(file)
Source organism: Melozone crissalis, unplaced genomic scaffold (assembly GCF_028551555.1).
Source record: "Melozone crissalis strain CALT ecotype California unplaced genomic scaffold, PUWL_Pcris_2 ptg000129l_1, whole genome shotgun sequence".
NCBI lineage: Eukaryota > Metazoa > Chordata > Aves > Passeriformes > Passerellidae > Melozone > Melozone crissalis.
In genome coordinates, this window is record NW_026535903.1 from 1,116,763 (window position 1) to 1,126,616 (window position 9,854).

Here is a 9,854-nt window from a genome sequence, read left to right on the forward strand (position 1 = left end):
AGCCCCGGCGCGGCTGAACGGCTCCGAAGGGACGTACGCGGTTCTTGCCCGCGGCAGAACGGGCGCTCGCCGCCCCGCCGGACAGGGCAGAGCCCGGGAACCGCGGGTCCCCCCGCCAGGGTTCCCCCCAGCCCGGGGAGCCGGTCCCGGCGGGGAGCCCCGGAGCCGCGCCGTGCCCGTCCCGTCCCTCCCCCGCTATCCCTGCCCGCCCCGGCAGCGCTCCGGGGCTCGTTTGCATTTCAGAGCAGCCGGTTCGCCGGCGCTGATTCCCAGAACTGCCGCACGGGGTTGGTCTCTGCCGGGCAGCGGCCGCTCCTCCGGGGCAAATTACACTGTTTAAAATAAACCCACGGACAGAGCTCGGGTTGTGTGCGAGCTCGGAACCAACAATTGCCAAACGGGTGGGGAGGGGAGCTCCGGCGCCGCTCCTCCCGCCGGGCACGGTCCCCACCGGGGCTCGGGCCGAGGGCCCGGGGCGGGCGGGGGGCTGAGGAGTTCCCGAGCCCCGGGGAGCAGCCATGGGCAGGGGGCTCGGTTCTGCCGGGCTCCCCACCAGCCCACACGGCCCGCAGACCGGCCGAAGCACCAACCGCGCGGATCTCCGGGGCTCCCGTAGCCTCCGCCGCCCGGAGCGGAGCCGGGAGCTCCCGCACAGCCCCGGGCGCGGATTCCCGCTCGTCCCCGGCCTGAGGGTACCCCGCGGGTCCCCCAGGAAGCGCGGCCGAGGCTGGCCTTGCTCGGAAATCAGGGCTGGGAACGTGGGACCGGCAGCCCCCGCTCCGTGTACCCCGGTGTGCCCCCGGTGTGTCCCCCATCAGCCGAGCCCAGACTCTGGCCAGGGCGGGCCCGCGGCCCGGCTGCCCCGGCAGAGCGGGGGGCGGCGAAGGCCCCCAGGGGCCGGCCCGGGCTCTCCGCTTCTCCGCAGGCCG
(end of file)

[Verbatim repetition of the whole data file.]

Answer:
Source organism: Melozone crissalis, unplaced genomic scaffold (assembly GCF_028551555.1).
Source record: "Melozone crissalis strain CALT ecotype California unplaced genomic scaffold, PUWL_Pcris_2 ptg000129l_1, whole genome shotgun sequence".
NCBI lineage: Eukaryota > Metazoa > Chordata > Aves > Passeriformes > Passerellidae > Melozone > Melozone crissalis.
In genome coordinates, this window is record NW_026535903.1 from 1,116,763 (window position 1) to 1,126,616 (window position 9,854).

Here is a 9,854-nt window from a genome sequence, read left to right on the forward strand (position 1 = left end):
AGCCCCGGCGCGGCTGAACGGCTCCGAAGGGACGTACGCGGTTCTTGCCCGCGGCAGAACGGGCGCTCGCCGCCCCGCCGGACAGGGCAGAGCCCGGGAACCGCGGGTCCCCCCGCCAGGGTTCCCCCCAGCCCGGGGAGCCGGTCCCGGCGGGGAGCCCCGGAGCCGCGCCGTGCCCGTCCCGTCCCTCCCCCGCTATCCCTGCCCGCCCCGGCAGCGCTCCGGGGCTCGTTTGCATTTCAGAGCAGCCGGTTCGCCGGCGCTGATTCCCAGAACTGCCGCACGGGGTTGGTCTCTGCCGGGCAGCGGCCGCTCCTCCGGGGCAAATTACACTGTTTAAAATAAACCCACGGACAGAGCTCGGGTTGTGTGCGAGCTCGGAACCAACAATTGCCAAACGGGTGGGGAGGGGAGCTCCGGCGCCGCTCCTCCCGCCGGGCACGGTCCCCACCGGGGCTCGGGCCGAGGGCCCGGGGCGGGCGGGGGGCTGAGGAGTTCCCGAGCCCCGGGGAGCAGCCATGGGCAGGGGGCTCGGTTCTGCCGGGCTCCCCACCAGCCCACACGGCCCGCAGACCGGCCGAAGCACCAACCGCGCGGATCTCCGGGGCTCCCGTAGCCTCCGCCGCCCGGAGCGGAGCCGGGAGCTCCCGCACAGCCCCGGGCGCGGATTCCCGCTCGTCCCCGGCCTGAGGGTACCCCGCGGGTCCCCCAGGAAGCGCGGCCGAGGCTGGCCTTGCTCGGAAATCAGGGCTGGGAACGTGGGACCGGCAGCCCCCGCTCCGTGTACCCCGGTGTGCCCCCGGTGTGTCCCCCATCAGCCGAGCCCAGACTCTGGCCAGGGCGGGCCCGCGGCCCGGCTGCCCCGGCAGAGCGGGGGGCGGCGAAGGCCCCCAGGGGCCGGCCCGGGCTCTCCGCTTCTCCGCAGGCCG